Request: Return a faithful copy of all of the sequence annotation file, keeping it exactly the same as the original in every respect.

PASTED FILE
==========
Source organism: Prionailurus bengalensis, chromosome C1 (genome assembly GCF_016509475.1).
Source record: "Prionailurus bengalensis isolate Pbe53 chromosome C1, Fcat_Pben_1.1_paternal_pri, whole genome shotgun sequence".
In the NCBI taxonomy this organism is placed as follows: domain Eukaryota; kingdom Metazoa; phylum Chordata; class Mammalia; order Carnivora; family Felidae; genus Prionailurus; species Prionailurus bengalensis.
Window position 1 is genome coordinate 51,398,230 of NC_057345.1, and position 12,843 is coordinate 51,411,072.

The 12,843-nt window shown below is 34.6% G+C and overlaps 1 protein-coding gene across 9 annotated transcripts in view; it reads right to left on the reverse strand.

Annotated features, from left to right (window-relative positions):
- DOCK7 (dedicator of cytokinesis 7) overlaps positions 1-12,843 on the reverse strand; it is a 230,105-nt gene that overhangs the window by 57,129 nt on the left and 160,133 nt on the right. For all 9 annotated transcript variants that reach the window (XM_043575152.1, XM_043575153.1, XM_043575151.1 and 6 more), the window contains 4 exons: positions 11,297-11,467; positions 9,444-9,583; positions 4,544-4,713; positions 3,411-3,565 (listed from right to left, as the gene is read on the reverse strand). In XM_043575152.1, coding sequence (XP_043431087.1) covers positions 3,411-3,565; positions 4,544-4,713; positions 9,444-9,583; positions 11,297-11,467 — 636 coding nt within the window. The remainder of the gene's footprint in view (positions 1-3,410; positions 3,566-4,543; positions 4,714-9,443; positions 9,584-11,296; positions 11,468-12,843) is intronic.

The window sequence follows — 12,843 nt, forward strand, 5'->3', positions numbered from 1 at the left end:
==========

Source organism: Prionailurus bengalensis, chromosome C1 (genome assembly GCF_016509475.1).
Source record: "Prionailurus bengalensis isolate Pbe53 chromosome C1, Fcat_Pben_1.1_paternal_pri, whole genome shotgun sequence".
In the NCBI taxonomy this organism is placed as follows: domain Eukaryota; kingdom Metazoa; phylum Chordata; class Mammalia; order Carnivora; family Felidae; genus Prionailurus; species Prionailurus bengalensis.
Window position 1 is genome coordinate 51,398,230 of NC_057345.1, and position 12,843 is coordinate 51,411,072.

The 12,843-nt window shown below is 34.6% G+C and overlaps 1 protein-coding gene across 9 annotated transcripts in view; it reads right to left on the reverse strand.

Annotated features, from left to right (window-relative positions):
- DOCK7 (dedicator of cytokinesis 7) overlaps positions 1-12,843 on the reverse strand; it is a 230,105-nt gene that overhangs the window by 57,129 nt on the left and 160,133 nt on the right. For all 9 annotated transcript variants that reach the window (XM_043575152.1, XM_043575153.1, XM_043575151.1 and 6 more), the window contains 4 exons: positions 11,297-11,467; positions 9,444-9,583; positions 4,544-4,713; positions 3,411-3,565 (listed from right to left, as the gene is read on the reverse strand). In XM_043575152.1, coding sequence (XP_043431087.1) covers positions 3,411-3,565; positions 4,544-4,713; positions 9,444-9,583; positions 11,297-11,467 — 636 coding nt within the window. The remainder of the gene's footprint in view (positions 1-3,410; positions 3,566-4,543; positions 4,714-9,443; positions 9,584-11,296; positions 11,468-12,843) is intronic.

The window sequence follows — 12,843 nt, forward strand, 5'->3', positions numbered from 1 at the left end: